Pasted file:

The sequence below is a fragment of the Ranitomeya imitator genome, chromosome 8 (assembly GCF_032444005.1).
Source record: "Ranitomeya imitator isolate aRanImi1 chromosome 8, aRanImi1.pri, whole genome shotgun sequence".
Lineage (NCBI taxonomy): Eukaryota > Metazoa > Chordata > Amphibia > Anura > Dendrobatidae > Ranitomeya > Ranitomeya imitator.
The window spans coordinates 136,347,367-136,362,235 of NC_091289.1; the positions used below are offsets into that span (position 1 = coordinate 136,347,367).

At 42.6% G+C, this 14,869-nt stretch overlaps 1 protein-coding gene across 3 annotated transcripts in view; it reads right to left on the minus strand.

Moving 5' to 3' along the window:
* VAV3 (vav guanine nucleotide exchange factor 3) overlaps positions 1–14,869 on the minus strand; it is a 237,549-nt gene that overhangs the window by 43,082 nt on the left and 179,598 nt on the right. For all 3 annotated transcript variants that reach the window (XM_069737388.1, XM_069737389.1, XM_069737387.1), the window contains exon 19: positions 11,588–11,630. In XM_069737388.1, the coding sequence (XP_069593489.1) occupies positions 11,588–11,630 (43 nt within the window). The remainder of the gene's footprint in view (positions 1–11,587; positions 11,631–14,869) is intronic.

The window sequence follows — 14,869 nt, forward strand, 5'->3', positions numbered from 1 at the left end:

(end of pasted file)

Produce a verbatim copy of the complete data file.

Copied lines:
The sequence below is a fragment of the Ranitomeya imitator genome, chromosome 8 (assembly GCF_032444005.1).
Source record: "Ranitomeya imitator isolate aRanImi1 chromosome 8, aRanImi1.pri, whole genome shotgun sequence".
Lineage (NCBI taxonomy): Eukaryota > Metazoa > Chordata > Amphibia > Anura > Dendrobatidae > Ranitomeya > Ranitomeya imitator.
The window spans coordinates 136,347,367-136,362,235 of NC_091289.1; the positions used below are offsets into that span (position 1 = coordinate 136,347,367).

At 42.6% G+C, this 14,869-nt stretch overlaps 1 protein-coding gene across 3 annotated transcripts in view; it reads right to left on the minus strand.

Moving 5' to 3' along the window:
* VAV3 (vav guanine nucleotide exchange factor 3) overlaps positions 1–14,869 on the minus strand; it is a 237,549-nt gene that overhangs the window by 43,082 nt on the left and 179,598 nt on the right. For all 3 annotated transcript variants that reach the window (XM_069737388.1, XM_069737389.1, XM_069737387.1), the window contains exon 19: positions 11,588–11,630. In XM_069737388.1, the coding sequence (XP_069593489.1) occupies positions 11,588–11,630 (43 nt within the window). The remainder of the gene's footprint in view (positions 1–11,587; positions 11,631–14,869) is intronic.

The window sequence follows — 14,869 nt, forward strand, 5'->3', positions numbered from 1 at the left end: